“There’s a magic and mystery in positive events.”  –Sonja Lyubomirsky, PhD, psychologist

The term magic has a variety of meanings, hence there is no widely agreed upon definition of what it is or how it can be used.  However, some treat magic as a personal phenomenon intended to meet individual needs, as opposed to a social phenomenon serving a collective purpose.  The explanatory power of magic should not be underestimated, however.  Both in the past and in the modern world, magical belief systems can provide explanations for otherwise difficult or impossible to understand phenomena while providing a spiritual and metaphysical grounding for the individual.  [See “Magic” in Wikipedia.]

“It’s a mystery!”  –Tom Stoppard, Shakespeare in Love

“…moments of epiphany, or revelation, of radiance…with meaning essentially wordless, for words are always qualifications and limitations.”  –Joseph Campbell, The Power of Myth

“Persons who come for therapy do so because they lack power; they complain that they cannot achieve.  …  Patients want ‘magical knowledge,’ and no matter how correctly the therapist explains that insight is not magic, it still feels that way to the person when an insight ‘dawns.’”  –Rollo May, “Faust in the Twentieth Century” in The Cry for Myth (1991).

“There is no myth which is not the unveiling of a ‘mystery,’ the revelation of a primordial event which inaugurated either a constituent structure of reality or a kind of human behavior.  [But] when no longer assumed to be a revelation of the ‘mysteries,’ the myth becomes ‘decadent,’ obscured; it turns into a tale or a legend.”  –Mircea Eliade, “Preface” in Myths, Dreams, and Mysteries (1957)

“MEMORY”:  Midnight // Not a sound from the pavement // Has the moon lost her memory // She is smiling alone // In the lamplight…  Memory // All alone in the moonlight // …I remember the time I knew what happiness was // Let the memory live again // … Tonight will be a memory too // And a new day will begin // …  –Andrew Lloyd Webber, T. S. Eliot, Trevor Nunn, Zdenek Hruby • © Universal Music Publishing Group, Imagem Music Inc.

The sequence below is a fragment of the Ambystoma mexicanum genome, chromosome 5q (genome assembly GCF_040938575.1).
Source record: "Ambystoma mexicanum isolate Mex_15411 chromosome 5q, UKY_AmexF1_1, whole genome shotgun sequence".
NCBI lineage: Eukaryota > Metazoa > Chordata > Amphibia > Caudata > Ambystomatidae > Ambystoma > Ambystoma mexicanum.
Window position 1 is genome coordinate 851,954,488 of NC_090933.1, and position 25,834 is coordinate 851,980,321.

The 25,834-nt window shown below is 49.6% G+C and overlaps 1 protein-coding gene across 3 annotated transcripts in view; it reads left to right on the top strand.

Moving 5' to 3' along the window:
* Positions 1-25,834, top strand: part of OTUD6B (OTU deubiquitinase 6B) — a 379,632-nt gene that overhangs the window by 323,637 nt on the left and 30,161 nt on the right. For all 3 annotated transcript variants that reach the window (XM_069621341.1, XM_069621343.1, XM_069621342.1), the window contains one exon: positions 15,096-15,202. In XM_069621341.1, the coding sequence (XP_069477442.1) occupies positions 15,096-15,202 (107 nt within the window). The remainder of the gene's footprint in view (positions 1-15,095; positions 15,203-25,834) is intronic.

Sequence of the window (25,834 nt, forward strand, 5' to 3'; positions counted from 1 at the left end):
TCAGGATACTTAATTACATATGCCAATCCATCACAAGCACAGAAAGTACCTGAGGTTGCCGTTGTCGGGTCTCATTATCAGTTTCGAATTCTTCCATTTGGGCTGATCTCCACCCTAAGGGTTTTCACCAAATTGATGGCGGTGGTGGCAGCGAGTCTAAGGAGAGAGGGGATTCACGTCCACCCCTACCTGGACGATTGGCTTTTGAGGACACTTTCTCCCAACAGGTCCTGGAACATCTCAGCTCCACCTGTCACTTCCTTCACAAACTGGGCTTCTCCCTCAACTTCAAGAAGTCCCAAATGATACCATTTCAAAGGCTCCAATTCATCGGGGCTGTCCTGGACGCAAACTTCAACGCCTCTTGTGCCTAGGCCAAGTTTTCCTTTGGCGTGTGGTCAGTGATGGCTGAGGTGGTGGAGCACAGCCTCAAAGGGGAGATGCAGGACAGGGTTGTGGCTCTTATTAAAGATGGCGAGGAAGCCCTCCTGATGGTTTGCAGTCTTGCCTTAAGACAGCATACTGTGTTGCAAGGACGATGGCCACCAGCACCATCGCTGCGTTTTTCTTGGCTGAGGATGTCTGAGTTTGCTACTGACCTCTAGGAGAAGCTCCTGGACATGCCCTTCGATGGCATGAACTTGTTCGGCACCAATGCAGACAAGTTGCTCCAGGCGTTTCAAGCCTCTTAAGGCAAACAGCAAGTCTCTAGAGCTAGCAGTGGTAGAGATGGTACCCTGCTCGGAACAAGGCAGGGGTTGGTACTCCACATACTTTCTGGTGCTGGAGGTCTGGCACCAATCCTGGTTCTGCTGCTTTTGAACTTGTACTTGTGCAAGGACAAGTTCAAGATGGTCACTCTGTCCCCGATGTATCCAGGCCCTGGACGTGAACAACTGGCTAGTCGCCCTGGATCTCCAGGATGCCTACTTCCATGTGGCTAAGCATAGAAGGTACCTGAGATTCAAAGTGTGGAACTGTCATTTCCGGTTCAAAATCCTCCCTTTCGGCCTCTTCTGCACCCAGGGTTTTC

interrobang  MagicalMysteryTourDoubleEPcover.jpgMagical Mystery Tour

 

Pierre Teilhard de Chardin, SJ: 1 May 1881–10 April 1955, was a French idealist philosopher and Jesuit priest who trained as a paleontologist and geologist, and Teilhard de Chardintook part in the discovery of the Peking Man.  He conceived the vitalist idea of the Omega Point (a maximum level of complexity and consciousness towards which he believed the universe was evolving).

Although many of Teilhard’s writings were at one time censored by his Catholic Church, in our time he has been posthumously praised by popes.  However, some evolutionary biologists are still negative.  Nevertheless, Chardin has had a profound influence on the New Age movement, being described as “perhaps the man most responsible for the spiritualization of evolution in a global and cosmic context”–even being described as a “visionary” philosopher and a contemporary “truth-sayer” or “prophet.”  Teilhard de Chardin has two comprehensive works, The Phenomenon of Man, and The Divine Milieu.

(Teilhard is mentioned by name and the Omega Point briefly explained in Arthur C. Clarke’s and Stephen Baxter’s The Light of Other Days.  The title of the short-story collection Everything That Rises Must Converge by Flannery O’Connor is a reference to Teilhard’s work.  The American novelist Don DeLillo’s 2010 novel Point Omega borrows its title and some of its ideas from Teilhard de Chardin.  Robert Wright, in his book Nonzero: The Logic of Human Destiny, compares his own naturalistic thesis that biological and cultural evolution are directional and, possibly, purposeful, with Teilhard’s ideas.)  [Wikipedia]

“The perception of the divine omnipresence is essentially a seeing, a taste, that is to say a sort of intuition bearing upon certain superior qualities in things.  It cannot, therefore, be attained directly by any process of reasoning, nor by any human artifice.  It is a gift, like life itself, of which it is undoubtedly the supreme experimental perfection.”  (The Divine Milieu, p. 131.)  

“When a distinguished but elderly statesman states that something is possible, he is almost certainly right.  When he states that something is impossible, he is very probably wrong.”  –Arthur C, Clarke

“Mystics seem intent in regarding the death of earth as the birth of the new cosmic man.  In this respect, Teilhard de Chardin’s vision is remarkably like A. C. Clarke’s Childhood’s End”: ‘Let us suppose from this universal centre, this Omega Point, there constantly emanate radiations hitherto only perceptible to those persons we call “mystics.”  Let us further imagine that, as the sensibility or response to mysticism of the human race increases with planetisation, the awareness of Omega becomes so widespread as to warm thechildhood's end jackeet earth psychically while physically it is growing cold.  Is it not conceivable that Mankind, at the end of its totalisation, its folding-in upon itself, may reach a critical level of maturity where, leaving the earth and stars to lapse slowly back into the dwindling mass of primordial energy, it will detach itself from this planet and join the one true, irreversible essence of things, the Omega Point?  A phenomenon perhaps outwardly akin to death; but in reality a simple metamorphosis and arrival at the supreme synthesis.’”  –Chardin, The Future of Man, p. 127, in Harper’s, December 1971: 77-78)